Forefoot Breaks: A Toe or Metatarsal Fracture

The thinner something is, the more susceptible it can be to serious damage. Compare a new branch to a tree trunk. You can snap a little, thin branch fairly easily. A tree trunk, though, doesn’t just snap—you need far more force to break it. Now think about the bones in your feet. They are more like branches than tree trunks. The thin bones in your forefoot are strong enough to do their jobs, but a sharp force can break them easily, leaving you with a metatarsal fracture or a broken toe.

Where Are Your Metatarsals, Anyway?

Metarsal, Toe FractureYour metatarsals and toes are actually important members of your lower limb structures. The metatarsals are long, thin bones that attach the arch of your foot to your toes. They end in the ball of the foot, where they become one of the main surfaces in your sole that help you walk. Your toes play a role in walking and standing, too. They spread out and press into the ground to help you balance, and push off the ground when you take a step. Together, your toes and metatarsals make up your forefoot. Damaging these bones significantly weakens your lower limbs and makes it very painful for you stay on your feet.

How You Break Your Bones

A fracture is any kind of break in your bone tissue. Anywhere you have bones, you can develop a fracture. Your feet have a fairly high risk, since they are under a lot of stress every day when you stand or walk. In fact, overuse can lead to small cracks in your metatarsals called stress fractures. Most broken bones are traumatic injuries, though, which means they happen when something suddenly damages your feet or toes. Stubbing your foot, tripping, falling, twisting, and dropping something heavy are some of the most common ways people break a metatarsal or toe.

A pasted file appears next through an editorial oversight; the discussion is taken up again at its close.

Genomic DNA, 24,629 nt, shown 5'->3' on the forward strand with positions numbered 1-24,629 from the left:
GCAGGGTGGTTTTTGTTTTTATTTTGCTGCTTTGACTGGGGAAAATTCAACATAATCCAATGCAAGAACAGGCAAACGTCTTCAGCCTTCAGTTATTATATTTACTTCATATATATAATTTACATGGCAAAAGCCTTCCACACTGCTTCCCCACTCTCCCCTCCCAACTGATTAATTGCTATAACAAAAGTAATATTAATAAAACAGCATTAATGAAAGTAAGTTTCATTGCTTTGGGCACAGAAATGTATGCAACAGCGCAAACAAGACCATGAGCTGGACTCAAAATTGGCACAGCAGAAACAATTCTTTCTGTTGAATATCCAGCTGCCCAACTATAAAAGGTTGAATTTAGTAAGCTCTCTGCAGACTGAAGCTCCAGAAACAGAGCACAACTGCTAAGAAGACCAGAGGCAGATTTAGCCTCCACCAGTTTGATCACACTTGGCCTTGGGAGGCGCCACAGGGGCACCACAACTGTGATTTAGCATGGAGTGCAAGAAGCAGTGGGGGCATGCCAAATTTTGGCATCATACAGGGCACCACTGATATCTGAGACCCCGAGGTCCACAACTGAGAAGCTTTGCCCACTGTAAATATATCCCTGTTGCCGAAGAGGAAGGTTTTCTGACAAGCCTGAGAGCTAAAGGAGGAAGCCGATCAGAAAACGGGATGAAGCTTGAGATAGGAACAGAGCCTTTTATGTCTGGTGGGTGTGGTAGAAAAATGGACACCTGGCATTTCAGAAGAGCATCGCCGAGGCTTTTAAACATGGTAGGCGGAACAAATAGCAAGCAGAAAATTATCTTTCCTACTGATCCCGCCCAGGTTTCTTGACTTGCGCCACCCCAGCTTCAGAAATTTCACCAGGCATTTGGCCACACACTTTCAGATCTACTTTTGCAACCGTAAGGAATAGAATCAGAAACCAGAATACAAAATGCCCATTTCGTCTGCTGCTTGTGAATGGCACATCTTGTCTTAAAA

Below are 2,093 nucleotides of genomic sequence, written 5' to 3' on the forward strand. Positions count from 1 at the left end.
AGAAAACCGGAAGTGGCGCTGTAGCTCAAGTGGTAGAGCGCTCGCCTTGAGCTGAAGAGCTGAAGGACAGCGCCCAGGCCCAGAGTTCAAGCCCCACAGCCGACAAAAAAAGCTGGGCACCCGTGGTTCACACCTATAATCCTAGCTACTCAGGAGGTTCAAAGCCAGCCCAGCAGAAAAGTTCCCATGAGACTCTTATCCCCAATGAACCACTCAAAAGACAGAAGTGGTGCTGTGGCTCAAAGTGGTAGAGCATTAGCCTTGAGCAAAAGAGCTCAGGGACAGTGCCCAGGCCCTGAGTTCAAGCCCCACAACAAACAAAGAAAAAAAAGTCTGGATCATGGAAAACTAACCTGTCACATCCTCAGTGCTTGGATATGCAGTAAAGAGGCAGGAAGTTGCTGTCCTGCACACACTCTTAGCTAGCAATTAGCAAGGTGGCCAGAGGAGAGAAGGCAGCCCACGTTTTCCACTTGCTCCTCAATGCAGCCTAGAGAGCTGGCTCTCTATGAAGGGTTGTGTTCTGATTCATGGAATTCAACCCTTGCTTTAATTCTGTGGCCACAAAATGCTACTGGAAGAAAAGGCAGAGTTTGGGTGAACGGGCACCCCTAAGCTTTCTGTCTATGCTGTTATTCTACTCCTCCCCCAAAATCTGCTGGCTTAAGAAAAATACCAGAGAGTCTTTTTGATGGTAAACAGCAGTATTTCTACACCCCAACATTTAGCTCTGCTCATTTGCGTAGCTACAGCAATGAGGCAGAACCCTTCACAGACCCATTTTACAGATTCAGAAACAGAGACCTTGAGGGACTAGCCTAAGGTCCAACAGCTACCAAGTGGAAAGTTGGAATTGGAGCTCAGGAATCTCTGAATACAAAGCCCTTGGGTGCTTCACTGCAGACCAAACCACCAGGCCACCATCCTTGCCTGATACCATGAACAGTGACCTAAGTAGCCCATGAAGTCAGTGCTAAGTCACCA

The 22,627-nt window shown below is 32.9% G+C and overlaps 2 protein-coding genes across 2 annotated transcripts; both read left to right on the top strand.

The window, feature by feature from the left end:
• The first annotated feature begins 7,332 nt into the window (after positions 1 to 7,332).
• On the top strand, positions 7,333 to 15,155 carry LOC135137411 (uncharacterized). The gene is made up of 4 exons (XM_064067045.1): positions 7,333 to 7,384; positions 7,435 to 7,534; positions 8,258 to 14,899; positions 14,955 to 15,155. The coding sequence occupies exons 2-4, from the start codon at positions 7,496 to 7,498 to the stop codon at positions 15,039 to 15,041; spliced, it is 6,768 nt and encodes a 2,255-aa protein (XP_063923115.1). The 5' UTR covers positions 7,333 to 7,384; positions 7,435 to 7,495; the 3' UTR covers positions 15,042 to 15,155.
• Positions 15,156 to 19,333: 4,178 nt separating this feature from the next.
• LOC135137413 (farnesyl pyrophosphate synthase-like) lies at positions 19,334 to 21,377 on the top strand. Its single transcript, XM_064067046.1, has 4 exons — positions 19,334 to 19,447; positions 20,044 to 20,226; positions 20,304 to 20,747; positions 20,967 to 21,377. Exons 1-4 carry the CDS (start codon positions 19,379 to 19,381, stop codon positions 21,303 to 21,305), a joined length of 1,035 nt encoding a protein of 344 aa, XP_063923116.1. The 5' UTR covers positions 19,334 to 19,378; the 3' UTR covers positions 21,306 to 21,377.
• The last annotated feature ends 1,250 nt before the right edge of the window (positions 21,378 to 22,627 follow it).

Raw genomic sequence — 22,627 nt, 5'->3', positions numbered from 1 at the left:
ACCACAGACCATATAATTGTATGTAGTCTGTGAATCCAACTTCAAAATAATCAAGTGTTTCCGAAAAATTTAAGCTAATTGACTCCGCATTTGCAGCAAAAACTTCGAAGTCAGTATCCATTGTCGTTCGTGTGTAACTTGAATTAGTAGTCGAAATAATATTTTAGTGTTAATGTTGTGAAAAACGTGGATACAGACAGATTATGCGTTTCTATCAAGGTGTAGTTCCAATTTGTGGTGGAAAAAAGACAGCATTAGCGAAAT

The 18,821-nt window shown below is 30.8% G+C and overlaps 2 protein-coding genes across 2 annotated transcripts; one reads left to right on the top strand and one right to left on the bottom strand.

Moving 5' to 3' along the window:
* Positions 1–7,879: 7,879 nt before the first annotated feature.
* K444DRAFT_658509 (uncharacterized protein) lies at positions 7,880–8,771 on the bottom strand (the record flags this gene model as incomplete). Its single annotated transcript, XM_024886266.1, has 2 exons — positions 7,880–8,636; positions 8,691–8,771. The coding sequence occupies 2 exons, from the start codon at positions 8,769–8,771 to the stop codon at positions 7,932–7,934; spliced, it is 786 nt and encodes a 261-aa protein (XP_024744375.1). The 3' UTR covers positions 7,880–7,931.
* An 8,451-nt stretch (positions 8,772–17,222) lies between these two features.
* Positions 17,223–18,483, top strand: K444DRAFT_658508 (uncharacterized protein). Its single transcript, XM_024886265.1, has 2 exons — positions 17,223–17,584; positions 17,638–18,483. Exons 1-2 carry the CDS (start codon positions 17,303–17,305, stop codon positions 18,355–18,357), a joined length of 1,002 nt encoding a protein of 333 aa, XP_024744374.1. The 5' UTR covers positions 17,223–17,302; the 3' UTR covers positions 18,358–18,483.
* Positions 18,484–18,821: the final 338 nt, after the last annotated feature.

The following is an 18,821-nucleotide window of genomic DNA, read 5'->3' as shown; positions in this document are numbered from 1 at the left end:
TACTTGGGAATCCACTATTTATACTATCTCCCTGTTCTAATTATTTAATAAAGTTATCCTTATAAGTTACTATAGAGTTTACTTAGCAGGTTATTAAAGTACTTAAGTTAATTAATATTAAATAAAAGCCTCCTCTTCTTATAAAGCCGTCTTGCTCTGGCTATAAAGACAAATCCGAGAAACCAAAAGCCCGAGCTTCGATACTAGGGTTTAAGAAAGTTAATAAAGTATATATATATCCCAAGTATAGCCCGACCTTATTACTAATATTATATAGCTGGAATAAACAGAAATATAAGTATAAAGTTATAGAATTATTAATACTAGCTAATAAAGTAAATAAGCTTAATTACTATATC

What to Expect from a Fracture

Metatarsal and toe fractures, like other broken bones, are quite painful. The area around the break quickly becomes inflamed and fills with fluid, causing swelling. Normally a fracture damages blood vessels as well, creating some bruises around the painful spot. You may or may not be able to put weight on your limb depending on where the break is—in some cases, you can still walk.

You’ll need to have your foot thoroughly examined to diagnose the damage and determine the extent of the problem. Dr. Cynthia Oberholtzer-Classen and the team will use diagnostic images to get a clearer picture of your foot. Once our staff understands the problem, we can help you get the right treatment.

Healing the Break

In most cases, conservative care is all you need. You’ll have to remove weight and pressure from the injured foot. Your bone will need to be immobilized, too. For toes, this might just mean buddy-taping it to a healthy neighbor. If the fracture is more complicated, you might need to wear a special boot instead. For a metatarsal fracture, you will most likely need to wear a special walking boot or a cast. Avoid all hard-impact activities and ice the painful spot when it hurts to decrease inflammation. Once the damage has healed, you’ll be able to start walking normally again and recondition your lower limbs for your activities.

Don’t take your metatarsal bones or your toes for granted. Fractures in your forefoot need proper care to heal correctly and avoid chronic pain later. Let Dr. O and our team at Podiatry Associates, P.C., help you treat your feet right. Use our website to request an appointment at our Castle Pines or Parker, CO, offices. You can also call (303) 805-5156 to reach us.

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